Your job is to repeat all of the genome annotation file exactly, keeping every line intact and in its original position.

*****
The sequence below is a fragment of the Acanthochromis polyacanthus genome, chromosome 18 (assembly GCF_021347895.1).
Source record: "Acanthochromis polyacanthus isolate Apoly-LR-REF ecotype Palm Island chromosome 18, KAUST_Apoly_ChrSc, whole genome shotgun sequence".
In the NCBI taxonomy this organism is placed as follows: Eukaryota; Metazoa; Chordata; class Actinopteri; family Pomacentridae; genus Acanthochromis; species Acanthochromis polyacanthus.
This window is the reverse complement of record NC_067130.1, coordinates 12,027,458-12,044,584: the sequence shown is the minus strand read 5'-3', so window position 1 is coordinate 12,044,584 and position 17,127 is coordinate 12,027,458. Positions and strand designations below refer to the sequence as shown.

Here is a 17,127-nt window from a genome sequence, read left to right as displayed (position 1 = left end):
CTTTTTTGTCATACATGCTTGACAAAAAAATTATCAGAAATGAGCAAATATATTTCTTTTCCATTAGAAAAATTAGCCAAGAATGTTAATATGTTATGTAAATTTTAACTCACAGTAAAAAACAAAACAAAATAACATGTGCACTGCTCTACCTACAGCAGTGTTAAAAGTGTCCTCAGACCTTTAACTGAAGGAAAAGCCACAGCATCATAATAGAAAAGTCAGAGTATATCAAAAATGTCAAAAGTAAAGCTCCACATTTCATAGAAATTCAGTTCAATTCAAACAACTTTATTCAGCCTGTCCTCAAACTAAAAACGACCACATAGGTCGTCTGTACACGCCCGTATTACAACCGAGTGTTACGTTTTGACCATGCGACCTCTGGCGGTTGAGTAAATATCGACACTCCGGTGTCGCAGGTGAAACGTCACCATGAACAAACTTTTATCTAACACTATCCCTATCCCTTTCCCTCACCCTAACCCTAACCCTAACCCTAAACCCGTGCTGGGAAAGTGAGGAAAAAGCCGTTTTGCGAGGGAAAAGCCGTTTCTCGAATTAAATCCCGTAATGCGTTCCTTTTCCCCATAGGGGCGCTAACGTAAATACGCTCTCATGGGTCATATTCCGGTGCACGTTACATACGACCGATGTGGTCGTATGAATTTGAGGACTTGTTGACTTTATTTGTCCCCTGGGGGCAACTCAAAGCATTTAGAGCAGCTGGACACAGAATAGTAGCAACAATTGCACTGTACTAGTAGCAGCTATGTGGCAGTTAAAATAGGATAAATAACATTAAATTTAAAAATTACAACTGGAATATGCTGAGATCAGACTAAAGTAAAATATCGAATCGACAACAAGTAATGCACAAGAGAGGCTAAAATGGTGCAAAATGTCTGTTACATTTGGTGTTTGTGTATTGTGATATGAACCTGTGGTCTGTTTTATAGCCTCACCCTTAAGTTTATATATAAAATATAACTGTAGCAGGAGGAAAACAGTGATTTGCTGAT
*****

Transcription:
The sequence below is a fragment of the Acanthochromis polyacanthus genome, chromosome 18 (assembly GCF_021347895.1).
Source record: "Acanthochromis polyacanthus isolate Apoly-LR-REF ecotype Palm Island chromosome 18, KAUST_Apoly_ChrSc, whole genome shotgun sequence".
In the NCBI taxonomy this organism is placed as follows: Eukaryota; Metazoa; Chordata; class Actinopteri; family Pomacentridae; genus Acanthochromis; species Acanthochromis polyacanthus.
This window is the reverse complement of record NC_067130.1, coordinates 12,027,458-12,044,584: the sequence shown is the minus strand read 5'-3', so window position 1 is coordinate 12,044,584 and position 17,127 is coordinate 12,027,458. Positions and strand designations below refer to the sequence as shown.

Here is a 17,127-nt window from a genome sequence, read left to right as displayed (position 1 = left end):
CTTTTTTGTCATACATGCTTGACAAAAAAATTATCAGAAATGAGCAAATATATTTCTTTTCCATTAGAAAAATTAGCCAAGAATGTTAATATGTTATGTAAATTTTAACTCACAGTAAAAAACAAAACAAAATAACATGTGCACTGCTCTACCTACAGCAGTGTTAAAAGTGTCCTCAGACCTTTAACTGAAGGAAAAGCCACAGCATCATAATAGAAAAGTCAGAGTATATCAAAAATGTCAAAAGTAAAGCTCCACATTTCATAGAAATTCAGTTCAATTCAAACAACTTTATTCAGCCTGTCCTCAAACTAAAAACGACCACATAGGTCGTCTGTACACGCCCGTATTACAACCGAGTGTTACGTTTTGACCATGCGACCTCTGGCGGTTGAGTAAATATCGACACTCCGGTGTCGCAGGTGAAACGTCACCATGAACAAACTTTTATCTAACACTATCCCTATCCCTTTCCCTCACCCTAACCCTAACCCTAACCCTAAACCCGTGCTGGGAAAGTGAGGAAAAAGCCGTTTTGCGAGGGAAAAGCCGTTTCTCGAATTAAATCCCGTAATGCGTTCCTTTTCCCCATAGGGGCGCTAACGTAAATACGCTCTCATGGGTCATATTCCGGTGCACGTTACATACGACCGATGTGGTCGTATGAATTTGAGGACTTGTTGACTTTATTTGTCCCCTGGGGGCAACTCAAAGCATTTAGAGCAGCTGGACACAGAATAGTAGCAACAATTGCACTGTACTAGTAGCAGCTATGTGGCAGTTAAAATAGGATAAATAACATTAAATTTAAAAATTACAACTGGAATATGCTGAGATCAGACTAAAGTAAAATATCGAATCGACAACAAGTAATGCACAAGAGAGGCTAAAATGGTGCAAAATGTCTGTTACATTTGGTGTTTGTGTATTGTGATATGAACCTGTGGTCTGTTTTATAGCCTCACCCTTAAGTTTATATATAAAATATAACTGTAGCAGGAGGAAAACAGTGATTTGCTGAT